Love and passion are often the beating heart of enthralling crime stories. Tales from the flip side of the Valentine’s Day card in our latest issue careen from crashing a wedding to crashing a funeral, from fleeing an abusive partner to ensuring that one’s love will never (completely) die. Herein are thirteen stories of love, loss, and legally questionable choices for those passionate about crime fiction and short stories.
A young banker’s life is upended when he is jailed for embezzlement, but he gets out just in time to wreak havoc as “The Wedding Crasher” in a new tale by Doug Allyn. A master thief, meanwhile, tries crashing the funeral of his beloved ex-wife in Robert Mangeot’s “Star of Zoe.” And O’Neil De Noux’s New Orleans P.I. Lucien Caye takes on the case of a hapless ex-con whose ex-wife won’t allow visitations with his son in “The Peeschwet.”
Amanda Witt’s tale of a young mother’s desperation to escape an abusive relationship is taut and tense in “Up in the Air.” Franz Margitza’s “Eulalia” is a nod to Edgar Allan Poe, with its dark theme of measures taken to hold on to one’s love. Eric Rutter’s “Mrs. Carter” recounts a wife’s heartbreak when Pinkerton detectives show up to arrest her husband.
In “Louisa and the Tunnel” by Marianne Wilski Strong, a Cape May resident’s love of Louisa May Alcott stories helps her understand why a wealthy woman won’t allow historians on her property to research the Underground Railroad. A cleaning lady working late at night at a courthouse hears the painful wail of a departed spirit (she thinks) in Cheryl Skupa’s “Ghost in the Nemaha County Courthouse.”
Radio producer Margo Banning is pressed into service to help catch a German spy in Terence Faherty’s WWII-era “Margo and the Red Carnation.” In William Burton McCormick’s “Murder in the Second Act,” two sisters solve a crime set around a traveling theater troupe. Kevin Egan’s savvy courthouse security officer, Foxx, aids a fellow worker and gets involved in a consumer credit case in “The Courthouse Paperboy.” And Mat Coward returns with a tale that begins with a menacing note sent to a practical joker in “What Invisible Means.” Finally, the buck stops with Mark Milstein’s fast-food restaurant manager when an electrical outage cascades into a series of unfortunate events in “A Curious Transaction.”
Joining us this issue is Laurel Flores Fantauzzo stepping in as our new book reviewer. Laurel is an assistant professor in the English Department at the University of Hawaii at Mānoa and the author of the acclaimed nonfiction mystery The First Impulse.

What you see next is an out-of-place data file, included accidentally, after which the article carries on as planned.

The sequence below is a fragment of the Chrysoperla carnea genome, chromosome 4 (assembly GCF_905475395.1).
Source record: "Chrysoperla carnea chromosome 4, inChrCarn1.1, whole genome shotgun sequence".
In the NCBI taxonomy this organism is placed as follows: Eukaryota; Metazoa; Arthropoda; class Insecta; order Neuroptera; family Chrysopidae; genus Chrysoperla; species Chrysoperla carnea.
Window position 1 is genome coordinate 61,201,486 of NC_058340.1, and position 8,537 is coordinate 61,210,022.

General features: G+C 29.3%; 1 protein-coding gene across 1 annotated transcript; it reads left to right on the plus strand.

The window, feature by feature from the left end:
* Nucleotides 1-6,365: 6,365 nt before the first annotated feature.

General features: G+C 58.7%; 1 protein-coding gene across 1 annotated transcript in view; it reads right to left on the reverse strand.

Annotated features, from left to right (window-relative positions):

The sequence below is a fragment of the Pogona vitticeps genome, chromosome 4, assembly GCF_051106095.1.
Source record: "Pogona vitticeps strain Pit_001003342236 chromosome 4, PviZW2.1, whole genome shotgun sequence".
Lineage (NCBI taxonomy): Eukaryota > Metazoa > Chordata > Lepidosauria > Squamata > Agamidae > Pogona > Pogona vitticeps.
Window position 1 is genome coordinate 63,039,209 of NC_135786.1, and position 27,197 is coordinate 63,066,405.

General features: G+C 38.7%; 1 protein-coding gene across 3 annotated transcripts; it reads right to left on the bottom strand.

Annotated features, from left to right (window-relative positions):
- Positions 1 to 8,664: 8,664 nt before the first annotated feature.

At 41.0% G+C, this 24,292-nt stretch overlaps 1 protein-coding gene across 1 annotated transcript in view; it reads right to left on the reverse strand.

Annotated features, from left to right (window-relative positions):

Once again, we’re pleased to present a bouquet of thirteen tales featuring characters we think you’ll fall in love with.
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by Mat Coward
Tuesday was a great day. Wednesday less so, of course, because that was when he got the letter saying that someone was planning to murder him, but Tuesday went better than Des could have hoped. The whole business with the open-top bus had started as a throwaway gag, and ended as just about the funniest thing he’d ever been involved in. He woke up the next morning with ribs sore from all the laughing and a slightly acid stomach from all the champagne. He made his breakfast, had a shower, and then he opened the post. Apart from the thing saying he was going to be murdered, it was mostly junk.
“The good news,” said Detective Constable Vicki, “is that this is not a real Osman warning. It’s definitely a fake.”
“Okay,” said Des. “On the one hand, great, phew, you’ve put my mind at rest, et cetera. On the other hand, I don’t know what an Osmond Warning is.” READ MORE
by Kevin Egan
It was such a thin line, Foxx realized later, the difference between him being there and not. He might have banged in sick. He might have been assigned to a trial. The officer posted at the security desk might have been feeling well enough that she didn’t need to take a break. But Foxx came to the courthouse that day. The captain did not pull him from his usual duties of circulating throughout the building. And it was that time of the month.
The fifth floor security desk was one of several choke points around the courthouse. It stood at the head of a small lobby that was the only public access to the twelve judicial chambers strung out along the corridor that followed the building’s hexagonal outer wall. The desk was a potentially crucial security post that rarely lived up to its potential. READ MORE
by Laurel Flores Fantauzzo
In the late 2000s, Linda Landrigan hired me as the Assistant Editor at AHMM, and my education in mystery and publishing began. Robert Hahn’s reviews brought me reflections about trends, foibles, and achievements in new books of the genre. I was always curious what insights and wisdoms his columns would bring.
I’m honored that, ten years later, after writing a debut true crime book of my own, I’m stepping into Mr. Hahn’s formidable space in the magazine. I hope that with my own reviews I can continue to honor the work he did here, and bring AHMM readers into the worlds of new books still to come. READ MORE
We give a prize of $25 to the person who invents the best mystery story (in 250 words or less, and be sure to include a crime) based on the photograph provided in each issue. The story will be printed in a future issue. READ THE MOST RECENT WINNING STORY.
Acrostic puzzle by Arlene Fisher
Solve the clues to reveal an interesting observation about an author and their work! Shh! The solution to the puzzle will appear in the next issue. CURRENT ISSUE'S PUZZLE
by Mark Lagasse
Unscramble the letters of each numbered entry to spell the name of a famous sleuth. MOST RECENT PUZZLE